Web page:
Why do tomatoes have hard white and green centers?
The early bearing variety tomatoes we planted this year has fruit that looks mature and ripe but have hard, green centers and in the edges of the top half of the tomato that is not palatable. The bottom 1/3 of the fruit is usable for canning juice, but off taste and not ideal by any means for what we want.
We have observed this very occasionally in red mature ripe looking fruit in previous years, but this year it is present on the all the fruit of the early plants, and a few of the later fruits, much more than is normal for us. We recognize this has been another season of cool, wet-early and hot dry-late weather. We water regularly, same as we did in previous years, late in the evening, for longer periods 2 to 3 times a week. We treat with a fungicide a couple times when first signs of blight appear. We have about 2000 sq ft of garden space, raise about 30 - 40 plants of early, mid, and late-large, all indeterminate variety of tomatoes, with the majority of early varieties as our preference. We rotate our tomato plants seasonally, as we have severe late season blight to manage. (We have talked at length with Isanti County Master Gardeners about this issue.)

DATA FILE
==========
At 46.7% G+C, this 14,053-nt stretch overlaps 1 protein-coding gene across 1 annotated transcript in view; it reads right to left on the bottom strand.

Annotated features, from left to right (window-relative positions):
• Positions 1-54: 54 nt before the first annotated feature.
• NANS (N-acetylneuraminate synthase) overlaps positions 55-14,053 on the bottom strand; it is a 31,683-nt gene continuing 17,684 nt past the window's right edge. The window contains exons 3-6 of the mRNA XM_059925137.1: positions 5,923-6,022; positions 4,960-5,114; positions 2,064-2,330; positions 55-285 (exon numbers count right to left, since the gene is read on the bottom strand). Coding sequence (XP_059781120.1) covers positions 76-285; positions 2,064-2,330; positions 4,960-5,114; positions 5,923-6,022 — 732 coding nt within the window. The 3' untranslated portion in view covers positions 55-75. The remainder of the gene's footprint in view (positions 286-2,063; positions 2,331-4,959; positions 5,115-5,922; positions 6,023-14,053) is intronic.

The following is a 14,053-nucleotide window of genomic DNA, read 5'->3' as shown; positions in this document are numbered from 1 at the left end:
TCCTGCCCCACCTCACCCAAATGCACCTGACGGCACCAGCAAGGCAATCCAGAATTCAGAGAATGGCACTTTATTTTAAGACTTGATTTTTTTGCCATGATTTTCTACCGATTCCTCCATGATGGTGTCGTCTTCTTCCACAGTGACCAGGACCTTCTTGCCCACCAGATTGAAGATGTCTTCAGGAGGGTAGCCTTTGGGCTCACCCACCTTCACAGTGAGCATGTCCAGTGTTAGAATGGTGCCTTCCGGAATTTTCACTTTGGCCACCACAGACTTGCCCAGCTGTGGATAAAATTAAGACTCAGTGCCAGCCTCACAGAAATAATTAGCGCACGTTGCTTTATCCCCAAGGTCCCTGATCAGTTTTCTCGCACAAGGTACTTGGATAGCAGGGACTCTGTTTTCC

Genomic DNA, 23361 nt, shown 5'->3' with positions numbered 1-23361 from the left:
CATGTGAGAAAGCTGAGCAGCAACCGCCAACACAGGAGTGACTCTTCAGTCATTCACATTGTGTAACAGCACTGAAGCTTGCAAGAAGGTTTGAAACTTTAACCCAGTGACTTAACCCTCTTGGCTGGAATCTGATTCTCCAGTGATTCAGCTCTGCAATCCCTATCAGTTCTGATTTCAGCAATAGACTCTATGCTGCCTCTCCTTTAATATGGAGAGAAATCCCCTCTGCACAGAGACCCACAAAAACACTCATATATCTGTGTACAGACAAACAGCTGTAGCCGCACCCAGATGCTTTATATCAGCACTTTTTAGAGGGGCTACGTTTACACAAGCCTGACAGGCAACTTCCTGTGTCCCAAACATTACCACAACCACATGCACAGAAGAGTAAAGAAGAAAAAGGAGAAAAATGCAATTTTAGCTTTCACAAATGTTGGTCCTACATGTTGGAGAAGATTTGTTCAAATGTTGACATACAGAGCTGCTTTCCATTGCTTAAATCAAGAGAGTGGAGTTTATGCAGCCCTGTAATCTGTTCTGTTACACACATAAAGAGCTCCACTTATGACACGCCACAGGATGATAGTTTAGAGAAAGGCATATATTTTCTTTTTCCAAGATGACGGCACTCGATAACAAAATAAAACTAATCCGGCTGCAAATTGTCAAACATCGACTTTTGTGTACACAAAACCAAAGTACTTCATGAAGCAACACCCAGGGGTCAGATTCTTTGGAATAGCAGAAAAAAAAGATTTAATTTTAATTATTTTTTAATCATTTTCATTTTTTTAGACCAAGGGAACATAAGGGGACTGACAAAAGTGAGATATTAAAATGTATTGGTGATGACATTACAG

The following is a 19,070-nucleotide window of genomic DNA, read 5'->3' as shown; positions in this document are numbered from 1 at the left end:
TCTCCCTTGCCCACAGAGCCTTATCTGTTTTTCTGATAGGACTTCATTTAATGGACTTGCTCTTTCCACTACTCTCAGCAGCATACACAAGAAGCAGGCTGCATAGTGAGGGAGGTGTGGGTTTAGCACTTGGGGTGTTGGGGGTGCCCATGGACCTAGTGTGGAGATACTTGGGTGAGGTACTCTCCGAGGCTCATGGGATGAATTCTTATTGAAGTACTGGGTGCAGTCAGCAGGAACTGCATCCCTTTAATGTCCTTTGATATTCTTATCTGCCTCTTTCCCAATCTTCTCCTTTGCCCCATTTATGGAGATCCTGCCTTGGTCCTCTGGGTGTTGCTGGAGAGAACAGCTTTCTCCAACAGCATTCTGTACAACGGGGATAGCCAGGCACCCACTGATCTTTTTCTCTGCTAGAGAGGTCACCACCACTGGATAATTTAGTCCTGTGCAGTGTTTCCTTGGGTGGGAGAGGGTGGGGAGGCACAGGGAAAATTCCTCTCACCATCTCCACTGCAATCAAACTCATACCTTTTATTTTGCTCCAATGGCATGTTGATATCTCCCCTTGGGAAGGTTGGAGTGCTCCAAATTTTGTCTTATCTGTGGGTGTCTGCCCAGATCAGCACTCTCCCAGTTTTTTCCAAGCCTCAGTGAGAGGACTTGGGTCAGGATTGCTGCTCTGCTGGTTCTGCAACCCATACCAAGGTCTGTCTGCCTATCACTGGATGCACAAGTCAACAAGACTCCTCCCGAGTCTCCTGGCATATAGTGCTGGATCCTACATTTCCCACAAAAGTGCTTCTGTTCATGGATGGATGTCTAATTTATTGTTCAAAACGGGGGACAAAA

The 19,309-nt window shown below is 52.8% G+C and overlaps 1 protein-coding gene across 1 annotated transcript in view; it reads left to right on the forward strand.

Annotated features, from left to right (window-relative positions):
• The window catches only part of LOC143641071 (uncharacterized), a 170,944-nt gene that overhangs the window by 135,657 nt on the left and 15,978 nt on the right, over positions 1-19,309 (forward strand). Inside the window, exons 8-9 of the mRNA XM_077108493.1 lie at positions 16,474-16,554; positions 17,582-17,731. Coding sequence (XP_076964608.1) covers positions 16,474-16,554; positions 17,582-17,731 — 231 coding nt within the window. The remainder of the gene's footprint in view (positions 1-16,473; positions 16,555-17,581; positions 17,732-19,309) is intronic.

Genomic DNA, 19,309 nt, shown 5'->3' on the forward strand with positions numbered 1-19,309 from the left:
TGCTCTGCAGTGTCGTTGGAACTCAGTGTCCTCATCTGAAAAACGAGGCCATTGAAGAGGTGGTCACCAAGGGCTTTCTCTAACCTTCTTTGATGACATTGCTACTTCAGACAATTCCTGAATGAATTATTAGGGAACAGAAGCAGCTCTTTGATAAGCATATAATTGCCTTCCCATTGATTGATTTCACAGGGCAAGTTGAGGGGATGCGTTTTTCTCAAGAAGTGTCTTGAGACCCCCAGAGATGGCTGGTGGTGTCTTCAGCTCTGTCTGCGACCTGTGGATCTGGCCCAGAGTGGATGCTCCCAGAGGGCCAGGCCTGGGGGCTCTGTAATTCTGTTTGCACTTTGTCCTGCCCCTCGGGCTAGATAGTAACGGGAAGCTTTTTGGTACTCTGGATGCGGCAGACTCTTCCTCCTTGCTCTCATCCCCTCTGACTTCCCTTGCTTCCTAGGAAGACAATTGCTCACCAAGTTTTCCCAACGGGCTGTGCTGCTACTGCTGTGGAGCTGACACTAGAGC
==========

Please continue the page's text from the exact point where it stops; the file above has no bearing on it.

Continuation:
Any thoughts about what we can do in the future to avoid this, short of asking for ideal growing conditions? Are we watering too much? Why is this year so bad and affecting virtually all the early variety plants?
Tomatoes with hard white tissue in the cross-wall and center of the fruit have a physiological disorder called internal white tissue. They often have few external symptoms. High temperatures during the ripening period are thought to trigger the symptoms. Maintaining a sufficient potassium fertilization program (soil exchangeable potassium (K+) level of 130 PPM in sandy loams) can reduce symptoms but may not eliminate them. Resistance to this problem varies with varieties. The following sites may be of interest to you.
It is best to avoid watering your tomato plants in the evening as that might allow the leaves to stay wet through the nighttime and that will favor fungal diseases. Information on late blight may be found at the following sites.